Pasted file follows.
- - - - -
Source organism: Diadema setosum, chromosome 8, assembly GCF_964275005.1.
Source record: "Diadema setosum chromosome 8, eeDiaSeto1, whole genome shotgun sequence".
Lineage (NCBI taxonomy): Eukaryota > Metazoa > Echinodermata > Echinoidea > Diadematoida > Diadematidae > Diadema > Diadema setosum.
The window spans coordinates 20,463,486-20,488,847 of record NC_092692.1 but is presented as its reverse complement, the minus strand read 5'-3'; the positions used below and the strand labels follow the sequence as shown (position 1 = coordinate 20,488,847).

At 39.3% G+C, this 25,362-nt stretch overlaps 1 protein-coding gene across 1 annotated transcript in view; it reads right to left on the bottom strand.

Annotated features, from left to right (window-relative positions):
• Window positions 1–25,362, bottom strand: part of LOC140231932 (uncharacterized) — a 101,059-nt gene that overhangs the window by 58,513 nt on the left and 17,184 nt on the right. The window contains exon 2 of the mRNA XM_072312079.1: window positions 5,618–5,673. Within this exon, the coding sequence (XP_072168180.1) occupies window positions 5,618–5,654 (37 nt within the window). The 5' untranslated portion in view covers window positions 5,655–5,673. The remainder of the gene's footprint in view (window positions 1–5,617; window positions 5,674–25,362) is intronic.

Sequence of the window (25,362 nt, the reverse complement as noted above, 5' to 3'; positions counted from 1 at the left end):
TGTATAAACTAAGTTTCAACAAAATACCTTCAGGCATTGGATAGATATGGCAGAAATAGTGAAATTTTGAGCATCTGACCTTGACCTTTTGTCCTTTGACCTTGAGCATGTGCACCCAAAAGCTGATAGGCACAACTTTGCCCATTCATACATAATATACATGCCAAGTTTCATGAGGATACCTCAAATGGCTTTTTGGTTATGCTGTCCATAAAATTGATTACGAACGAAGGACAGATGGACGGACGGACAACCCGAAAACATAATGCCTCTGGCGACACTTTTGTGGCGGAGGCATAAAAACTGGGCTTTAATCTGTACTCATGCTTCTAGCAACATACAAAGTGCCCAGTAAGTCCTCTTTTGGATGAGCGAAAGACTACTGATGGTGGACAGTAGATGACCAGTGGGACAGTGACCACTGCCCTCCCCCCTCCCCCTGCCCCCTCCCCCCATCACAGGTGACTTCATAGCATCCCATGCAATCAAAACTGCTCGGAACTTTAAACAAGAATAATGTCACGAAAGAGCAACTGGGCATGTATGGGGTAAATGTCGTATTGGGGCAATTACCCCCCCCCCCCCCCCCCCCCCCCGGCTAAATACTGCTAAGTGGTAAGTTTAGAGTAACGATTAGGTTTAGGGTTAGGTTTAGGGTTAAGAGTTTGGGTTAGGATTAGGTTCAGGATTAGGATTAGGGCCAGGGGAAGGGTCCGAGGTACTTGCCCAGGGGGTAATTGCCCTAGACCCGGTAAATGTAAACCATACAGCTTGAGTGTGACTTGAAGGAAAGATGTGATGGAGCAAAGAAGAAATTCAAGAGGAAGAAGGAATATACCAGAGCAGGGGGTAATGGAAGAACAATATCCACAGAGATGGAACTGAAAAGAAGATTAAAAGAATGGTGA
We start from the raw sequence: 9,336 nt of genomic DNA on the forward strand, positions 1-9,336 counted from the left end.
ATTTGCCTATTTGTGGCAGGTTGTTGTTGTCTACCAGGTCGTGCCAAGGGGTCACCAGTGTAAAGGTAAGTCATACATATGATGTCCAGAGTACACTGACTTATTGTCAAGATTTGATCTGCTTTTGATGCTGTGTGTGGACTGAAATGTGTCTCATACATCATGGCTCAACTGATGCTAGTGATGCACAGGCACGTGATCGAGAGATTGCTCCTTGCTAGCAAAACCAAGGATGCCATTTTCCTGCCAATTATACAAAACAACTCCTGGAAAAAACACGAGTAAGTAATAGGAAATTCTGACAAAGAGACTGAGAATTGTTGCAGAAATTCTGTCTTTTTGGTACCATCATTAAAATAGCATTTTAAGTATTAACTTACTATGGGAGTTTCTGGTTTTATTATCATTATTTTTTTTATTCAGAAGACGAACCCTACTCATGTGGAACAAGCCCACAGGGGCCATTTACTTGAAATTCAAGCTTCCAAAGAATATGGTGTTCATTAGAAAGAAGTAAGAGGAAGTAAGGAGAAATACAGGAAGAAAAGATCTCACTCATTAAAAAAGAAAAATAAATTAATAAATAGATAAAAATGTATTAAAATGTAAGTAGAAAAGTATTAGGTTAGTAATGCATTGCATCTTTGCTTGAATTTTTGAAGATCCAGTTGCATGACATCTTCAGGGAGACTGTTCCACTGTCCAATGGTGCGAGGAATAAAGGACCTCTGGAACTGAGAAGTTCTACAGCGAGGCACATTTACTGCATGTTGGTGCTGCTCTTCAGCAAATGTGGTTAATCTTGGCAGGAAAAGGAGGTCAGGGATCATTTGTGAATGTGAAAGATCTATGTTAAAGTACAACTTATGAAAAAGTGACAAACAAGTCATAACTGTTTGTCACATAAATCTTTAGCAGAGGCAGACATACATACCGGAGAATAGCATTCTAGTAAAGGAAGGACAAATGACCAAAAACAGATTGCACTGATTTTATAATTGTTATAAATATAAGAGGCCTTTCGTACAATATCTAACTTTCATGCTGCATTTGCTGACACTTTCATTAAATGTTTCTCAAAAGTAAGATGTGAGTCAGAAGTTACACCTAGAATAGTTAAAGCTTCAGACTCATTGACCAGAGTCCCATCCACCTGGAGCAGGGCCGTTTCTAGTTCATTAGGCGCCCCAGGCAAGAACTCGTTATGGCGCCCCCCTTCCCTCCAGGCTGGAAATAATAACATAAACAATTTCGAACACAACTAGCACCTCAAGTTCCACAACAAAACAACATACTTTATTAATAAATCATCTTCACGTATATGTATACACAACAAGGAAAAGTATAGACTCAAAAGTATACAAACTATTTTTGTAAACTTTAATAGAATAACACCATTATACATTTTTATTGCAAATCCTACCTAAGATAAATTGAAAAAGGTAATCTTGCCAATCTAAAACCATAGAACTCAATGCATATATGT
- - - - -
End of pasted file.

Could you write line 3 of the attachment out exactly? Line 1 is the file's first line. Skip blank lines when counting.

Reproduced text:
Lineage (NCBI taxonomy): Eukaryota > Metazoa > Echinodermata > Echinoidea > Diadematoida > Diadematidae > Diadema > Diadema setosum.